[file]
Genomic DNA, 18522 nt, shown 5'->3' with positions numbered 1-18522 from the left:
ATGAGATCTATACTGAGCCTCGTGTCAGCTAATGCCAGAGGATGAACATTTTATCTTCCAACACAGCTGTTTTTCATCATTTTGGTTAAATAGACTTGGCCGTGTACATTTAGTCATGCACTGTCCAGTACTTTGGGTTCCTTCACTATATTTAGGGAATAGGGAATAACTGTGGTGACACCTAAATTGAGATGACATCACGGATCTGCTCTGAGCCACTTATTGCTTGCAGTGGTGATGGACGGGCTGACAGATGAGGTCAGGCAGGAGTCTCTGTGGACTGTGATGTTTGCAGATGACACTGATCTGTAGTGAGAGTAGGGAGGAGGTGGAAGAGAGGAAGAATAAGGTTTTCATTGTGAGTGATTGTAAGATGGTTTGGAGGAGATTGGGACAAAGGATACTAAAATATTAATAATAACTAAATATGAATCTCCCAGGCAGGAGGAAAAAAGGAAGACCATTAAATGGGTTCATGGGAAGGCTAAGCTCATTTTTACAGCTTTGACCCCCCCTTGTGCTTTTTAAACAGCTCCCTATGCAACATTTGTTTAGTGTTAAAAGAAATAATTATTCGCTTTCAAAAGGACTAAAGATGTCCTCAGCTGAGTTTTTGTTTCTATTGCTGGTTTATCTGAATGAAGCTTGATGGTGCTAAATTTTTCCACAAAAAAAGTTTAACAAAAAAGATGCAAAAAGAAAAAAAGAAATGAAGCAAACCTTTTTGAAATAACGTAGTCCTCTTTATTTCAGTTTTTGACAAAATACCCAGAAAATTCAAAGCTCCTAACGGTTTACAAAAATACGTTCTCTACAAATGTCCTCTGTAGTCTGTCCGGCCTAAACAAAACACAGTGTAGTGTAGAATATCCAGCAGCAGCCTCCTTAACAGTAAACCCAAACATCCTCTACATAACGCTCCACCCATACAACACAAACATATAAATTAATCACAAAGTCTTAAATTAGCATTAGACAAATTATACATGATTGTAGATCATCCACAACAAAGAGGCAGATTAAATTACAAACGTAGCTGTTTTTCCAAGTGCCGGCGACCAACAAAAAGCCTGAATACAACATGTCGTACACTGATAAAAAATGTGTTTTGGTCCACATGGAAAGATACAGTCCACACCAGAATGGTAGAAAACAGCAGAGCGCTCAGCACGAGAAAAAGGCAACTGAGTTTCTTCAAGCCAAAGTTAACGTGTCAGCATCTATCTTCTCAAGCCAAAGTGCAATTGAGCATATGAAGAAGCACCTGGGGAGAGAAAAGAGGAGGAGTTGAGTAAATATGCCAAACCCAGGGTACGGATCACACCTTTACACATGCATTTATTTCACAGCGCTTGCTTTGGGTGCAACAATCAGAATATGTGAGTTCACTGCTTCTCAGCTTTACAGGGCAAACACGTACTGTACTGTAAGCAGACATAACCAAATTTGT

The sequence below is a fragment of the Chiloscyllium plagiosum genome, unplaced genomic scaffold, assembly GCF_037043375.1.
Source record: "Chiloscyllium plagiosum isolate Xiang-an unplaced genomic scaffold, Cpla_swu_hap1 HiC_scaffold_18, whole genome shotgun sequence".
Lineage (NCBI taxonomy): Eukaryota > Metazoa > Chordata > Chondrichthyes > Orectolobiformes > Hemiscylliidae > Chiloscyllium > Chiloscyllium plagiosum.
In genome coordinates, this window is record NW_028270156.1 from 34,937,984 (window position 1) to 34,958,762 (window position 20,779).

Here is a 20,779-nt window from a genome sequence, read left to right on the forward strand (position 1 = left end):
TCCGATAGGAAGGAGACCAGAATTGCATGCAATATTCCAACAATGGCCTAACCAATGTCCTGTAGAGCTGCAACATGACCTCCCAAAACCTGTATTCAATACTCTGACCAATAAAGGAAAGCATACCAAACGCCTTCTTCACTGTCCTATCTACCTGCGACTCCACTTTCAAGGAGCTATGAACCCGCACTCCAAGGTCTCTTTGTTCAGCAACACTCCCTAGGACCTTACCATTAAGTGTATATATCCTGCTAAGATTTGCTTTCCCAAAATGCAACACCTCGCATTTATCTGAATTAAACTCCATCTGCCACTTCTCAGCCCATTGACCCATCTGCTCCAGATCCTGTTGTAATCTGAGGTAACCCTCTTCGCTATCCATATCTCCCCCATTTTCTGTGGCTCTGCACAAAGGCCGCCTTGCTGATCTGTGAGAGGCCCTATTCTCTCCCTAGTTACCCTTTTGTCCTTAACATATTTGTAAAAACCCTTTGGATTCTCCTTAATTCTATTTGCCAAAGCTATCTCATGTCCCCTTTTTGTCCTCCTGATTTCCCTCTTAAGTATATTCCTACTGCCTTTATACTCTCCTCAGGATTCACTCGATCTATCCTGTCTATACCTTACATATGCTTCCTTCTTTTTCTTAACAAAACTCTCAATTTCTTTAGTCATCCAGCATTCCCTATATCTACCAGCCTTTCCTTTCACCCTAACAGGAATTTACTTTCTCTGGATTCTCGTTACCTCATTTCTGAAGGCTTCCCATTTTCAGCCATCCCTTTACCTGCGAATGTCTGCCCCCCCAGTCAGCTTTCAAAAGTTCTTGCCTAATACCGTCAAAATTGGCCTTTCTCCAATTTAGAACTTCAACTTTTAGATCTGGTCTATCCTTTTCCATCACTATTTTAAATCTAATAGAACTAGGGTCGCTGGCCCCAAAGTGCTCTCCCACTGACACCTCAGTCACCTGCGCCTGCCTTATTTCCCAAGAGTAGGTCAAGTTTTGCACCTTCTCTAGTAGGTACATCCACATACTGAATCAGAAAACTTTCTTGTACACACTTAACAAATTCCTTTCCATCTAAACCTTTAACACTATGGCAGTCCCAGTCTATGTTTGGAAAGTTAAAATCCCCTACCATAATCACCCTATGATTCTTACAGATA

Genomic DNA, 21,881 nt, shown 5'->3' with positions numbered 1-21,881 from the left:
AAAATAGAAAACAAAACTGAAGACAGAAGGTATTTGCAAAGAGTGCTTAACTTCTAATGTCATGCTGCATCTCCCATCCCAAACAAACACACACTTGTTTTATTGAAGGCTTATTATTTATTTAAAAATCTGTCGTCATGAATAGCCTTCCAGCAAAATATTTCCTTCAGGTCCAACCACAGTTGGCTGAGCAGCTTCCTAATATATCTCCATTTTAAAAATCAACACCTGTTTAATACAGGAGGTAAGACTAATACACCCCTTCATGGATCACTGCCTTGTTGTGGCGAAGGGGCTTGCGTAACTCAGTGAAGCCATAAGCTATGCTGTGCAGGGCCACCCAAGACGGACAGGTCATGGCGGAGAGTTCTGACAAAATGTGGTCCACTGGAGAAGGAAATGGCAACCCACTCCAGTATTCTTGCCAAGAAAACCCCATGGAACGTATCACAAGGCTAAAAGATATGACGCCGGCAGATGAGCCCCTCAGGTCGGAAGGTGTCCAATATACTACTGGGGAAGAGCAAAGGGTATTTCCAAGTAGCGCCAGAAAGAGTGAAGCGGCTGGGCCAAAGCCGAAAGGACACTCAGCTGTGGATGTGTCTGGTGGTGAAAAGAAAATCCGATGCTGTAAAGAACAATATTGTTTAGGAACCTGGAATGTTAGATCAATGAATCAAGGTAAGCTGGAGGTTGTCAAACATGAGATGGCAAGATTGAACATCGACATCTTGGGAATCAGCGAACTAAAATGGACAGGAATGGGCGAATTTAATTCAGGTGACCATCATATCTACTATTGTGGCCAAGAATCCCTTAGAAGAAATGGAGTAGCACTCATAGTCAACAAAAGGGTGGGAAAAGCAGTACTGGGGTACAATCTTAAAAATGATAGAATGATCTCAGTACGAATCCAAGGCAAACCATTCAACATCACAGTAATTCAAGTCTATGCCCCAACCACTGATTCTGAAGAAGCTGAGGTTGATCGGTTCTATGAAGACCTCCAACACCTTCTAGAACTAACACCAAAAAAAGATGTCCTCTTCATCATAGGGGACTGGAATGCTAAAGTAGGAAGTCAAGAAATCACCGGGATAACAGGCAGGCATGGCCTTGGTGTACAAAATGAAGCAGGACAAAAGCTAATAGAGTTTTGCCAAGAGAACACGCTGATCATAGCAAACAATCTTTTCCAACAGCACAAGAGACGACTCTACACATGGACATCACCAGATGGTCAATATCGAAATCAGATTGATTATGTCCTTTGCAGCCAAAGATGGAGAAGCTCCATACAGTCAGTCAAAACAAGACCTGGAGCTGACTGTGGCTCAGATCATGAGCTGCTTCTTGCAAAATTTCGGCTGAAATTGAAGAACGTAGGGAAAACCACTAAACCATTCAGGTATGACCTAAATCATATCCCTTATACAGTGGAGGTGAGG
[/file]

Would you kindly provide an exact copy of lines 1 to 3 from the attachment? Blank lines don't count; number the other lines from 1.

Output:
Genomic DNA, 18522 nt, shown 5'->3' with positions numbered 1-18522 from the left:
ATGAGATCTATACTGAGCCTCGTGTCAGCTAATGCCAGAGGATGAACATTTTATCTTCCAACACAGCTGTTTTTCATCATTTTGGTTAAATAGACTTGGCCGTGTACATTTAGTCATGCACTGTCCAGTACTTTGGGTTCCTTCACTATATTTAGGGAATAGGGAATAACTGTGGTGACACCTAAATTGAGATGACATCACGGATCTGCTCTGAGCCACTTATTGCTTGCAGTGGTGATGGACGGGCTGACAGATGAGGTCAGGCAGGAGTCTCTGTGGACTGTGATGTTTGCAGATGACACTGATCTGTAGTGAGAGTAGGGAGGAGGTGGAAGAGAGGAAGAATAAGGTTTTCATTGTGAGTGATTGTAAGATGGTTTGGAGGAGATTGGGACAAAGGATACTAAAATATTAATAATAACTAAATATGAATCTCCCAGGCAGGAGGAAAAAAGGAAGACCATTAAATGGGTTCATGGGAAGGCTAAGCTCATTTTTACAGCTTTGACCCCCCCTTGTGCTTTTTAAACAGCTCCCTATGCAACATTTGTTTAGTGTTAAAAGAAATAATTATTCGCTTTCAAAAGGACTAAAGATGTCCTCAGCTGAGTTTTTGTTTCTATTGCTGGTTTATCTGAATGAAGCTTGATGGTGCTAAATTTTTCCACAAAAAAAGTTTAACAAAAAAGATGCAAAAAGAAAAAAAGAAATGAAGCAAACCTTTTTGAAATAACGTAGTCCTCTTTATTTCAGTTTTTGACAAAATACCCAGAAAATTCAAAGCTCCTAACGGTTTACAAAAATACGTTCTCTACAAATGTCCTCTGTAGTCTGTCCGGCCTAAACAAAACACAGTGTAGTGTAGAATATCCAGCAGCAGCCTCCTTAACAGTAAACCCAAACATCCTCTACATAACGCTCCACCCATACAACACAAACATATAAATTAATCACAAAGTCTTAAATTAGCATTAGACAAATTATACATGATTGTAGATCATCCACAACAAAGAGGCAGATTAAATTACAAACGTAGCTGTTTTTCCAAGTGCCGGCGACCAACAAAAAGCCTGAATACAACATGTCGTACACTGATAAAAAATGTGTTTTGGTCCACATGGAAAGATACAGTCCACACCAGAATGGTAGAAAACAGCAGAGCGCTCAGCACGAGAAAAAGGCAACTGAGTTTCTTCAAGCCAAAGTTAACGTGTCAGCATCTATCTTCTCAAGCCAAAGTGCAATTGAGCATATGAAGAAGCACCTGGGGAGAGAAAAGAGGAGGAGTTGAGTAAATATGCCAAACCCAGGGTACGGATCACACCTTTACACATGCATTTATTTCACAGCGCTTGCTTTGGGTGCAACAATCAGAATATGTGAGTTCACTGCTTCTCAGCTTTACAGGGCAAACACGTACTGTACTGTAAGCAGACATAACCAAATTTGT

The sequence below is a fragment of the Chiloscyllium plagiosum genome, unplaced genomic scaffold, assembly GCF_037043375.1.